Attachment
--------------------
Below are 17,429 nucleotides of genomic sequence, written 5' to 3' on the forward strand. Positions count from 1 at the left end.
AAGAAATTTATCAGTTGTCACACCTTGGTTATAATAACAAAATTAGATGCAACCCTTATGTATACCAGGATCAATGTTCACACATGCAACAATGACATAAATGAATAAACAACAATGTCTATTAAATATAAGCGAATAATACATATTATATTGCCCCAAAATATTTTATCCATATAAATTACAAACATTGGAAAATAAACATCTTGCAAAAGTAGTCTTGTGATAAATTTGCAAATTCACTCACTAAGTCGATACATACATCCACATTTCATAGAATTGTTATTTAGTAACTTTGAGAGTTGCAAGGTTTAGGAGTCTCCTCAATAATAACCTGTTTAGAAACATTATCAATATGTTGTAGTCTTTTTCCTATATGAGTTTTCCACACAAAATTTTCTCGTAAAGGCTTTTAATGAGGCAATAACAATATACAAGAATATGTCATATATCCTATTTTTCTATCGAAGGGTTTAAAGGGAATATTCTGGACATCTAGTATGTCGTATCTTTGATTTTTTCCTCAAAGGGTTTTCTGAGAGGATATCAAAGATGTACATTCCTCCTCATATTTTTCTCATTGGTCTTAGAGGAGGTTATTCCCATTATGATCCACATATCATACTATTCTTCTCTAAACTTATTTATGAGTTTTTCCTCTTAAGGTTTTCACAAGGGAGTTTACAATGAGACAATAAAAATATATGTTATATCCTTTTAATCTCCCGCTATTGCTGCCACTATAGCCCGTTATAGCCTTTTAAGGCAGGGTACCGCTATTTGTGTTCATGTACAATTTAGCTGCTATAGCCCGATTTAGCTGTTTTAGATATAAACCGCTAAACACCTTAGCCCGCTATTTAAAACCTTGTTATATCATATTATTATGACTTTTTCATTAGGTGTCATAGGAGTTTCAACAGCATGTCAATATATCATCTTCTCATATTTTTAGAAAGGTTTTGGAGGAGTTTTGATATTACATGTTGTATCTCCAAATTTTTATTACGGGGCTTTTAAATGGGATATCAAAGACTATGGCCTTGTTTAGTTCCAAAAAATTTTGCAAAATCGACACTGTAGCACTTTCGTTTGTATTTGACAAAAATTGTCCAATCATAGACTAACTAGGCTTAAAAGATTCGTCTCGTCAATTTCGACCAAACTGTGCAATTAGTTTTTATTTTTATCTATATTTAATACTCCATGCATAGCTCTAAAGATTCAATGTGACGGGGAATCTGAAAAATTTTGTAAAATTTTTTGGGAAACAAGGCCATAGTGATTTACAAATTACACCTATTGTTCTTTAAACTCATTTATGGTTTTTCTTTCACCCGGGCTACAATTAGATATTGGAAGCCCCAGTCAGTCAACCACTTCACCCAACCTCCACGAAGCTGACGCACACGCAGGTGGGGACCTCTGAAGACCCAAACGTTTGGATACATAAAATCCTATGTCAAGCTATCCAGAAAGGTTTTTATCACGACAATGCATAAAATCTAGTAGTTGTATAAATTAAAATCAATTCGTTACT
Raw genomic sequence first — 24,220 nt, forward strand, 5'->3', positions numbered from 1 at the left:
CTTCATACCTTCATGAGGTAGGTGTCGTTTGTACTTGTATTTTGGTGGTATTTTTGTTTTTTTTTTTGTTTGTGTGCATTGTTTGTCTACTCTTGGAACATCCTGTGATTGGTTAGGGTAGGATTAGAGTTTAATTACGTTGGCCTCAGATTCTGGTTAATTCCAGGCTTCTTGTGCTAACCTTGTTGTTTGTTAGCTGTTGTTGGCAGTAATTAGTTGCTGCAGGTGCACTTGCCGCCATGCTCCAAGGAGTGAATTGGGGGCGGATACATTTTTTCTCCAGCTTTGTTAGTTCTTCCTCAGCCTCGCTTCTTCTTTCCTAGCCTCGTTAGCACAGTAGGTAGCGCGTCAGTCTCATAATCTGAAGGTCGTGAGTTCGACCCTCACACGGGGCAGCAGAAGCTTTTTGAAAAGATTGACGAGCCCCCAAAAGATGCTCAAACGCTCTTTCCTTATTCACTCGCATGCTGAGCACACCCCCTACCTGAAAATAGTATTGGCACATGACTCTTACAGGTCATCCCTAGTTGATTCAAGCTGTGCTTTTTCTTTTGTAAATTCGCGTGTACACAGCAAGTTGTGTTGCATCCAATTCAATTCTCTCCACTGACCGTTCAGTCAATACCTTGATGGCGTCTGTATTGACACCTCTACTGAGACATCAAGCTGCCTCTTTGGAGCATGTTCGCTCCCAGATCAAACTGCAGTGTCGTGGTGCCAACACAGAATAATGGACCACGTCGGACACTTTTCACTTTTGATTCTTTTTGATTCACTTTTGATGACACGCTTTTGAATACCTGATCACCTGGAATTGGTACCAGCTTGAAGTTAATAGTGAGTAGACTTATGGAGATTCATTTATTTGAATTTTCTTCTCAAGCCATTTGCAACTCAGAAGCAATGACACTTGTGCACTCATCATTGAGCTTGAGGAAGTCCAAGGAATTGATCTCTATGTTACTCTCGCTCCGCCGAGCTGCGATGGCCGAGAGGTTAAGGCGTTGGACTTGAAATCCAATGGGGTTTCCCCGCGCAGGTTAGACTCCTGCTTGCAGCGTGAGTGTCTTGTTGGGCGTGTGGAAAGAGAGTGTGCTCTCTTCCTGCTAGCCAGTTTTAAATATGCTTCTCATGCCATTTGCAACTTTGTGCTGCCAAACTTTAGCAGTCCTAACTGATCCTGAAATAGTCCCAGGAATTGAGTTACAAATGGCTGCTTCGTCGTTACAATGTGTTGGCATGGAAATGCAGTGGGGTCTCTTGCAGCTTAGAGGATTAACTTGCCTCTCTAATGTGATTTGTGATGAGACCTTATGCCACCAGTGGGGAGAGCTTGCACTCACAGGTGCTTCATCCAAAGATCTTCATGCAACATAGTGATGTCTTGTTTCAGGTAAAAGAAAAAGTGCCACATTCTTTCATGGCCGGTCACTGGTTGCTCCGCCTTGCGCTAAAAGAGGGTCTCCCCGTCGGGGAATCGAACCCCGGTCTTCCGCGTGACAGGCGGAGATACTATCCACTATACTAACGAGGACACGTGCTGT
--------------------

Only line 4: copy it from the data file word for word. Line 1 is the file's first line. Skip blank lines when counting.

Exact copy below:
CTTCATACCTTCATGAGGTAGGTGTCGTTTGTACTTGTATTTTGGTGGTATTTTTGTTTTTTTTTTTGTTTGTGTGCATTGTTTGTCTACTCTTGGAACATCCTGTGATTGGTTAGGGTAGGATTAGAGTTTAATTACGTTGGCCTCAGATTCTGGTTAATTCCAGGCTTCTTGTGCTAACCTTGTTGTTTGTTAGCTGTTGTTGGCAGTAATTAGTTGCTGCAGGTGCACTTGCCGCCATGCTCCAAGGAGTGAATTGGGGGCGGATACATTTTTTCTCCAGCTTTGTTAGTTCTTCCTCAGCCTCGCTTCTTCTTTCCTAGCCTCGTTAGCACAGTAGGTAGCGCGTCAGTCTCATAATCTGAAGGTCGTGAGTTCGACCCTCACACGGGGCAGCAGAAGCTTTTTGAAAAGATTGACGAGCCCCCAAAAGATGCTCAAACGCTCTTTCCTTATTCACTCGCATGCTGAGCACACCCCCTACCTGAAAATAGTATTGGCACATGACTCTTACAGGTCATCCCTAGTTGATTCAAGCTGTGCTTTTTCTTTTGTAAATTCGCGTGTACACAGCAAGTTGTGTTGCATCCAATTCAATTCTCTCCACTGACCGTTCAGTCAATACCTTGATGGCGTCTGTATTGACACCTCTACTGAGACATCAAGCTGCCTCTTTGGAGCATGTTCGCTCCCAGATCAAACTGCAGTGTCGTGGTGCCAACACAGAATAATGGACCACGTCGGACACTTTTCACTTTTGATTCTTTTTGATTCACTTTTGATGACACGCTTTTGAATACCTGATCACCTGGAATTGGTACCAGCTTGAAGTTAATAGTGAGTAGACTTATGGAGATTCATTTATTTGAATTTTCTTCTCAAGCCATTTGCAACTCAGAAGCAATGACACTTGTGCACTCATCATTGAGCTTGAGGAAGTCCAAGGAATTGATCTCTATGTTACTCTCGCTCCGCCGAGCTGCGATGGCCGAGAGGTTAAGGCGTTGGACTTGAAATCCAATGGGGTTTCCCCGCGCAGGTTAGACTCCTGCTTGCAGCGTGAGTGTCTTGTTGGGCGTGTGGAAAGAGAGTGTGCTCTCTTCCTGCTAGCCAGTTTTAAATATGCTTCTCATGCCATTTGCAACTTTGTGCTGCCAAACTTTAGCAGTCCTAACTGATCCTGAAATAGTCCCAGGAATTGAGTTACAAATGGCTGCTTCGTCGTTACAATGTGTTGGCATGGAAATGCAGTGGGGTCTCTTGCAGCTTAGAGGATTAACTTGCCTCTCTAATGTGATTTGTGATGAGACCTTATGCCACCAGTGGGGAGAGCTTGCACTCACAGGTGCTTCATCCAAAGATCTTCATGCAACATAGTGATGTCTTGTTTCAGGTAAAAGAAAAAGTGCCACATTCTTTCATGGCCGGTCACTGGTTGCTCCGCCTTGCGCTAAAAGAGGGTCTCCCCGTCGGGGAATCGAACCCCGGTCTTCCGCGTGACAGGCGGAGATACTATCCACTATACTAACGAGGACACGTGCTGT